Promoting native bee pollinators in organic farming systems

by Katie Navarra

Honey bees are the most widely known pollinator species. However, recent research shows there are numerous pollinator species and that the more diverse the species the increased pollination benefits. “There are thousands of bee species, some are solitary, some nest in the ground, others in twigs and trees,” explained David Crowder, Assistant Professor of Entomology at Washington State University. [Read more…]

Veterans: Beginning farmer education

CW-MR-1-VETERANS_1849by Sanne Kure-Jensen

Agricultural training programs designed for veterans should include plenty of hands-on experiences for this high-energy group. Norm Conrad, Northeast Director of the National Center for Appropriate Technology (NCAT) strongly suggests having extra materials on-hand as well as an extra group exercise or activity in the curriculum. Veterans are often more focused, productive and efficient than other workshop attendees.

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Promoting native bee pollinators in organic farming systems

by Katie Navarra

Honey bees are the most widely known pollinator species. However, recent research shows there are numerous pollinator species and that the more diverse the species the increased pollination benefits. “There are thousands of bee species, some are solitary, some nest in the ground, others in twigs and trees,” explained David Crowder, Assistant Professor of Entomology at Washington State University.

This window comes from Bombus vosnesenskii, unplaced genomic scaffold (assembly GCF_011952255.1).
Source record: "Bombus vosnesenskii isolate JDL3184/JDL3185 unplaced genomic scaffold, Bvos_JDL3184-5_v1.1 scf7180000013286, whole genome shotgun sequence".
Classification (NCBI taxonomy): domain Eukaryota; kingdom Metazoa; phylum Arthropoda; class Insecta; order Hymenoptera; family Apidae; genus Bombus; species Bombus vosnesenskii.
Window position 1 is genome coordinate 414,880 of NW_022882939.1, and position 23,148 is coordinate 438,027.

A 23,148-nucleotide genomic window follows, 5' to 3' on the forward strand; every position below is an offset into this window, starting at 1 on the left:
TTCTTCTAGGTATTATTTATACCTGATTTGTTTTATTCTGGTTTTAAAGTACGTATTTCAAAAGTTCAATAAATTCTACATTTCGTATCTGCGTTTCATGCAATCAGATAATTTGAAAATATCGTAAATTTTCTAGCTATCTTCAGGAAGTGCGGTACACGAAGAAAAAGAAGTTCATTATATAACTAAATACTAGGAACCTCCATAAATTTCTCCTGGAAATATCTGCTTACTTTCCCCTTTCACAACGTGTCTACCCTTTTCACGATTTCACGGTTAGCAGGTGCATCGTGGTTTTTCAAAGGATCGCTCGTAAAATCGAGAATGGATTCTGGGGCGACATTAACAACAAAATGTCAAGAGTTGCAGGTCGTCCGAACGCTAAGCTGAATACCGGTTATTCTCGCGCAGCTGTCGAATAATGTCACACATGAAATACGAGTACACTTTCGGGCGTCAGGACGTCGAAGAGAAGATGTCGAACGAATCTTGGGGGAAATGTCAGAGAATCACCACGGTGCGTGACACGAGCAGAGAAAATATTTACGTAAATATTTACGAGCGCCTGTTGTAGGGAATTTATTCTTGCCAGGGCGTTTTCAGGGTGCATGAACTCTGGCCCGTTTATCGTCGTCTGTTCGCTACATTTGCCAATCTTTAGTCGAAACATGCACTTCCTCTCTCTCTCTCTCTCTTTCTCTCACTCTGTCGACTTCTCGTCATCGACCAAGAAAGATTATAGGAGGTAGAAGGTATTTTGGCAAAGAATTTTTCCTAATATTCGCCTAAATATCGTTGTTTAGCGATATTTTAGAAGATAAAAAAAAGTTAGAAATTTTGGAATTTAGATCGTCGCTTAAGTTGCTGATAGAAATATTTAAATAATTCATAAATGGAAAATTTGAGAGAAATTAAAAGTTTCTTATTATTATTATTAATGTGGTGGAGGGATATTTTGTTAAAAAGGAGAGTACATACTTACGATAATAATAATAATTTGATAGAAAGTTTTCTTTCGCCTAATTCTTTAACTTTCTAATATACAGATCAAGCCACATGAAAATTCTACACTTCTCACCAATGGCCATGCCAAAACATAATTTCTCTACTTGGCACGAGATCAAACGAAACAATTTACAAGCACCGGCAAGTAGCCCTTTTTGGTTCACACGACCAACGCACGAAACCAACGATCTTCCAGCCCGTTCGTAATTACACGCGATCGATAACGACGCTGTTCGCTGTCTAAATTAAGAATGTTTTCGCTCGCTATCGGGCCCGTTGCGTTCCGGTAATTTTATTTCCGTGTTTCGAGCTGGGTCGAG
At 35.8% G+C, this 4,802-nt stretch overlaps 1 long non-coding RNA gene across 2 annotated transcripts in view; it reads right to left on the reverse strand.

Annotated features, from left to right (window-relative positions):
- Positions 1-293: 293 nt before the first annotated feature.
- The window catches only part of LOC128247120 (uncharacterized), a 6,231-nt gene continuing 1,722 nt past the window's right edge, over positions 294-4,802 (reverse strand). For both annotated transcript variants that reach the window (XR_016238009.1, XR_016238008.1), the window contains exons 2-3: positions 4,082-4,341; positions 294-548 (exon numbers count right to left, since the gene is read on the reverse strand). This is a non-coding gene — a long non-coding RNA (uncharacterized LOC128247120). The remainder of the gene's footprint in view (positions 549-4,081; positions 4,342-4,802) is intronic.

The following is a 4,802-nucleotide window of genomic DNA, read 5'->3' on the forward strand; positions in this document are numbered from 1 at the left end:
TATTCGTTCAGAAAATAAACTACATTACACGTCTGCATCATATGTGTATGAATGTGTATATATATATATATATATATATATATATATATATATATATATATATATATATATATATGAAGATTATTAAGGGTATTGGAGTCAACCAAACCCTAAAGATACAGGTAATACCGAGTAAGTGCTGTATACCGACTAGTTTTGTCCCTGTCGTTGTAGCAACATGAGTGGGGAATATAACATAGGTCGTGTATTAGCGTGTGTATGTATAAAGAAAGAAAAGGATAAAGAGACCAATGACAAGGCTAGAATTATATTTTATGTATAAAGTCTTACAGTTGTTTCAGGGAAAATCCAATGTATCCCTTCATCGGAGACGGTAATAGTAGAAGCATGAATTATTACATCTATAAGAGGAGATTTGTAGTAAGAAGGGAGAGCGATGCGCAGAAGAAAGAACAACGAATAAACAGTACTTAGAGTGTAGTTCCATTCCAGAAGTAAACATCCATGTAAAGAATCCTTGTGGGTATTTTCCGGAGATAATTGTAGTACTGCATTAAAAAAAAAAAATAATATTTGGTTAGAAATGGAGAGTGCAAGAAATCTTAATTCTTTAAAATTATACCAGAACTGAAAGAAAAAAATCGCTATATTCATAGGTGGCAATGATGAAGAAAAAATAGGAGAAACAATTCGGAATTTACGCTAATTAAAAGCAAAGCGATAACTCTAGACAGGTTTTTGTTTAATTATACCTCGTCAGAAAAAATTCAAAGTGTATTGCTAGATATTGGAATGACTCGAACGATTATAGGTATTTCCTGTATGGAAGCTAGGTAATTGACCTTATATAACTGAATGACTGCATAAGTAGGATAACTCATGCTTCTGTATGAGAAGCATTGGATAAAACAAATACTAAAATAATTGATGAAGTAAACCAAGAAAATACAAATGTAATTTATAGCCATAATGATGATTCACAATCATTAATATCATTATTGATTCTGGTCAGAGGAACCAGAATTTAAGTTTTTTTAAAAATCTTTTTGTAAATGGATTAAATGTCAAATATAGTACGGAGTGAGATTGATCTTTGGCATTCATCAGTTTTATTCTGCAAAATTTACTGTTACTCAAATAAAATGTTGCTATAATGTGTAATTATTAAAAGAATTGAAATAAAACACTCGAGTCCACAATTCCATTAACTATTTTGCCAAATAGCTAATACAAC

During an eOrganic webinar, Crowder and Elias Bloom, a Ph.D. student in Entomology working in Crowder’s lab, discussed the diversity of native bees in farming systems and the roles they may play in supplement or replacing honey bees for pollination services. [Read more…]

New Hampshire recognizes UNH Fairchild Dairy as quality milk producer

CN-DY-1-FAIRCHILD-DAIRY01DURHAM, NH — The Fairchild Dairy Teaching and Research Center, a facility of the NH Agricultural Experiment Station (NHAES) at the University of New Hampshire College of Life Sciences and Agriculture (COLSA), has been recognized by the state as a New Hampshire Quality Milk Producer. The New Hampshire Department of Health and Human Services cited the farm’s efforts for 2014. The dairy farm had an average inspection score of 96 out of 100, and excellent scores related to animal health. [Read more…]

Stay safe when handling sheep

CM-MR-2-Stay-safe625by Sally Colby

It’s hard to imagine that sheep dotting a green pasture could cause any harm, but there are plenty of ways to become injured while working with sheep. It’s important to understand the basics of how and why sheep move the way they do to prevent injuries to both humans and animals. Any time a sheep is separated from its group is an opportunity for injury to the handler or the sheep.

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